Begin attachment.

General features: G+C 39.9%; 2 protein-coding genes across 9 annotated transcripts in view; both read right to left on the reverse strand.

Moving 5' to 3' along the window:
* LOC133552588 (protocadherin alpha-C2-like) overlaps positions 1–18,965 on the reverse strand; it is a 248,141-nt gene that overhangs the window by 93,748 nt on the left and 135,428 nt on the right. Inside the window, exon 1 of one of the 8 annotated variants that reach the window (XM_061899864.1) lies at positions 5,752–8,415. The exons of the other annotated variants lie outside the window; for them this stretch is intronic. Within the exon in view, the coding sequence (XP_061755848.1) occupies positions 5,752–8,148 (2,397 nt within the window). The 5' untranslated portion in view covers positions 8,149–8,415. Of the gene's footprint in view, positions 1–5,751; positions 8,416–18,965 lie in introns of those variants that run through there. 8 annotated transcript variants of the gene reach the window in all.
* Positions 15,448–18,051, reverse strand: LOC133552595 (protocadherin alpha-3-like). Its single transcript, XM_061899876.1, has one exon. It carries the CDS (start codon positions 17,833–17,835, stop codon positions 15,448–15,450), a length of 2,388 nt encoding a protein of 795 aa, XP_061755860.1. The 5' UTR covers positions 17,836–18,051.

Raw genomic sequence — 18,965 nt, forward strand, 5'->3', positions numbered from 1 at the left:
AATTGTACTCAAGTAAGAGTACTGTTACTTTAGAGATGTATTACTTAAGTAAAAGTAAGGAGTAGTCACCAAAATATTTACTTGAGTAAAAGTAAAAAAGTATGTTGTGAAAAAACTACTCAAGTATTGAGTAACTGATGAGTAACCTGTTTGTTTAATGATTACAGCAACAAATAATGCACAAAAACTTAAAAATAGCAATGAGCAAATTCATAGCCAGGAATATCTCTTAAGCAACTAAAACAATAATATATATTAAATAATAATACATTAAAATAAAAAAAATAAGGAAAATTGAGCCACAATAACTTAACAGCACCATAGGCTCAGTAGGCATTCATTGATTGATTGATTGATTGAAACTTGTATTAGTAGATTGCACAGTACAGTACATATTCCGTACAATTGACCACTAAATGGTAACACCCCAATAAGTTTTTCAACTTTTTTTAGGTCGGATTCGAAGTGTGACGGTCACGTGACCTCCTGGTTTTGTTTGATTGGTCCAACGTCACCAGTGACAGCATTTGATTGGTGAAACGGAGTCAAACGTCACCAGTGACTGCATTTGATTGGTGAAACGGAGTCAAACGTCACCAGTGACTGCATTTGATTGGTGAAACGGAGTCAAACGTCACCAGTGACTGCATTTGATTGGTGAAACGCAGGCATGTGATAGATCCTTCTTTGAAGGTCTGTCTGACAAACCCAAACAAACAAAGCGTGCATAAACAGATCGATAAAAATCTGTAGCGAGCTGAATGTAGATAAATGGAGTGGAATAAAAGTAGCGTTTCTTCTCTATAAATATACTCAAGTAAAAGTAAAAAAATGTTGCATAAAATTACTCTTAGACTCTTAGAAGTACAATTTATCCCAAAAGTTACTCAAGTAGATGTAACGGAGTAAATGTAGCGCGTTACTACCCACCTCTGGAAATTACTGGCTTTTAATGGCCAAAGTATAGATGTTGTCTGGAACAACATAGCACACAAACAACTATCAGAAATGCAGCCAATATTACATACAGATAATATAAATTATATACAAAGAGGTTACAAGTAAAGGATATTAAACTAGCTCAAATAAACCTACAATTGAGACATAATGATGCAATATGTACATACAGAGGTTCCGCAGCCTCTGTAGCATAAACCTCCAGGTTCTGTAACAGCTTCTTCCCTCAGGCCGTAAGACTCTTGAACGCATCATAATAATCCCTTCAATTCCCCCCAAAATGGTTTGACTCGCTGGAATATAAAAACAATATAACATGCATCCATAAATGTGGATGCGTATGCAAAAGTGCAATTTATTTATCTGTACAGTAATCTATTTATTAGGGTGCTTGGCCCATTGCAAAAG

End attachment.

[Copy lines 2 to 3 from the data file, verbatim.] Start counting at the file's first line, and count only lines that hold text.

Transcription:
Moving 5' to 3' along the window:
* LOC133552588 (protocadherin alpha-C2-like) overlaps positions 1–18,965 on the reverse strand; it is a 248,141-nt gene that overhangs the window by 93,748 nt on the left and 135,428 nt on the right. Inside the window, exon 1 of one of the 8 annotated variants that reach the window (XM_061899864.1) lies at positions 5,752–8,415. The exons of the other annotated variants lie outside the window; for them this stretch is intronic. Within the exon in view, the coding sequence (XP_061755848.1) occupies positions 5,752–8,148 (2,397 nt within the window). The 5' untranslated portion in view covers positions 8,149–8,415. Of the gene's footprint in view, positions 1–5,751; positions 8,416–18,965 lie in introns of those variants that run through there. 8 annotated transcript variants of the gene reach the window in all.